Call us immature, but we can’t resist a dare. A dare ups the ante. A dare puts your honor at stake. A dare, frankly, makes it more fun. That’s why this July we and a few courageous readers are stepping outside our comfort zones to discover just how green we can get.
Throughout this month, Grist will bring you stories of brave souls who’ve accepted our dares. Will meat lover David Roberts convince his family to go vegetarian? Can reader Alden Wicker make do with nothing but secondhand clothes for a week in the uber-fashion-conscious world of New York City? Respected author and food activist Anna Lappé will write love poems to her favorite environmental groups, but will she ever find anything to rhyme with “sustainable”?
You can help. Sponsor these daring folks. Reward their plucky spirit by making a donation to Grist. It’s like someone running a marathon for charity, only way cooler. Choose a dare, make your donation, and follow along as our participants push their eco limits.
And if they inspire you to take on a dare or two yourself, even better. Welcome aboard.
Stories in this series:
A look inside my closet reveals that all of the hobbies I love -- trail running, skiing, biking -- involve plastic. Damn it.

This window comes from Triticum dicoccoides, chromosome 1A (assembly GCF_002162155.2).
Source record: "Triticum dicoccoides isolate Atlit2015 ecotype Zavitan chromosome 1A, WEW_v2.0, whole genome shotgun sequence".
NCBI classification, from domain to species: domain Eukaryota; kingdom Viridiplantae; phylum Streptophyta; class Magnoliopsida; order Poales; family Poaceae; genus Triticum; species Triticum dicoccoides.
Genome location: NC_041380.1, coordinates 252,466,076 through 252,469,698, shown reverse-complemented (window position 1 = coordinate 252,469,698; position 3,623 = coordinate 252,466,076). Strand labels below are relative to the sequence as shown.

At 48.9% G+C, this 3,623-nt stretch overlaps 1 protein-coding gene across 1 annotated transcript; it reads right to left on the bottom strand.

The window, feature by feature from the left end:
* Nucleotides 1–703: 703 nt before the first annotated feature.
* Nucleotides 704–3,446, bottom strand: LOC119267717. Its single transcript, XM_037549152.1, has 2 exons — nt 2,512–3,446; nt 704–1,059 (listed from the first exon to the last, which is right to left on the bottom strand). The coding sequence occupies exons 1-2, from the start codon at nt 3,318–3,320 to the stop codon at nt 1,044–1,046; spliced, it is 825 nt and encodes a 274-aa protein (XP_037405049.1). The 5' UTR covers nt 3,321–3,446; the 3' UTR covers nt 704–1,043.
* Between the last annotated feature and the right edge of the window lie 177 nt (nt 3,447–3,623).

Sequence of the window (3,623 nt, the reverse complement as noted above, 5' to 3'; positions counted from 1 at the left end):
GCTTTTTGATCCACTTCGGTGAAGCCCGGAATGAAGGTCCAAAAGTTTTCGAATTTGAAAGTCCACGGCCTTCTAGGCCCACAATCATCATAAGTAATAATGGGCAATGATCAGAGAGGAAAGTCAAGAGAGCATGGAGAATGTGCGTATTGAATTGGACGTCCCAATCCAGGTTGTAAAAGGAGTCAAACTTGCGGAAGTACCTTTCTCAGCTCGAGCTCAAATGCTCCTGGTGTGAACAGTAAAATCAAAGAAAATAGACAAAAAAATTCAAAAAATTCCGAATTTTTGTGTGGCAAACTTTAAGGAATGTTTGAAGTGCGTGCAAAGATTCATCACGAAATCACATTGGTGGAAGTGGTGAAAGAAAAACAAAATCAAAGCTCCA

The most sustainable new outfit is one that isn't new at all. That's why Grist dared me to wear my mom's 1970s-era clothes for a week. Hello, bellbottoms!
For the first week of my dare-a-day challenge, I planted peas, spoke to some very smart young people and greened up my sunscreen.
The heaviest thing so far in my garbage bag is Percy. Poor, corroded Percy. You were a good train, but now it's time for the landfill.
The take-out food is killing me. My trash bag smells like old lentil soup. But when you have kids, you have to feed them.
This is Umbra’s third entry in the series “Grist dared me to make a change.” Read the first and second here. And support her dare with a gift to Grist! Day 7, July 11: Meatless Monday/fun day Celebrate your independence …
You should be a vegetarian, and so should I. So I'm going to try it for one week, and drag my family along with me.
The plastic purge is over, and here's what I've learned: Avoiding plastic makes you lose weight.
Grist dared me to wear nothing but thrift store clothes for a week. Dresses? No problem. Shoes -- well, that's another story.